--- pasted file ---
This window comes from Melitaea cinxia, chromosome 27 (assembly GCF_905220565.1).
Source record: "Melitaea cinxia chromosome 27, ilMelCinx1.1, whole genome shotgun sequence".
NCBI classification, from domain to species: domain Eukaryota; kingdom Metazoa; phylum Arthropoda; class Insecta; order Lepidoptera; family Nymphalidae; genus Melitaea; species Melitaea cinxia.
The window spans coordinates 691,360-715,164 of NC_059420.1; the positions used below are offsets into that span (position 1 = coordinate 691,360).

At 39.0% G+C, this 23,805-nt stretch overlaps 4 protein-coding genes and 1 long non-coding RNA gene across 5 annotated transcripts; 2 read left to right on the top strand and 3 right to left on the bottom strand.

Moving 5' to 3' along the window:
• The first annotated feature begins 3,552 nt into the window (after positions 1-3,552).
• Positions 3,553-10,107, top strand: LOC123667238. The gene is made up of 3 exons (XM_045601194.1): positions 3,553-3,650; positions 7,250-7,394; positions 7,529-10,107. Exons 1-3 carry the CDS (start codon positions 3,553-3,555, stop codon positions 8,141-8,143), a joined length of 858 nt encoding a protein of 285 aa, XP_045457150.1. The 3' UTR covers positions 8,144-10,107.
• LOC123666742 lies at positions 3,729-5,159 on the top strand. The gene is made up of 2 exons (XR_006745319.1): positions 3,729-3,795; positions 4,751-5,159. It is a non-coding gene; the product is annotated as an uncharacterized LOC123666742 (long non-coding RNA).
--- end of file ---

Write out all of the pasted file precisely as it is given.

This window comes from Melitaea cinxia, chromosome 27 (assembly GCF_905220565.1).
Source record: "Melitaea cinxia chromosome 27, ilMelCinx1.1, whole genome shotgun sequence".
NCBI classification, from domain to species: domain Eukaryota; kingdom Metazoa; phylum Arthropoda; class Insecta; order Lepidoptera; family Nymphalidae; genus Melitaea; species Melitaea cinxia.
The window spans coordinates 691,360-715,164 of NC_059420.1; the positions used below are offsets into that span (position 1 = coordinate 691,360).

At 39.0% G+C, this 23,805-nt stretch overlaps 4 protein-coding genes and 1 long non-coding RNA gene across 5 annotated transcripts; 2 read left to right on the top strand and 3 right to left on the bottom strand.

Moving 5' to 3' along the window:
• The first annotated feature begins 3,552 nt into the window (after positions 1-3,552).
• Positions 3,553-10,107, top strand: LOC123667238. The gene is made up of 3 exons (XM_045601194.1): positions 3,553-3,650; positions 7,250-7,394; positions 7,529-10,107. Exons 1-3 carry the CDS (start codon positions 3,553-3,555, stop codon positions 8,141-8,143), a joined length of 858 nt encoding a protein of 285 aa, XP_045457150.1. The 3' UTR covers positions 8,144-10,107.
• LOC123666742 lies at positions 3,729-5,159 on the top strand. The gene is made up of 2 exons (XR_006745319.1): positions 3,729-3,795; positions 4,751-5,159. It is a non-coding gene; the product is annotated as an uncharacterized LOC123666742 (long non-coding RNA).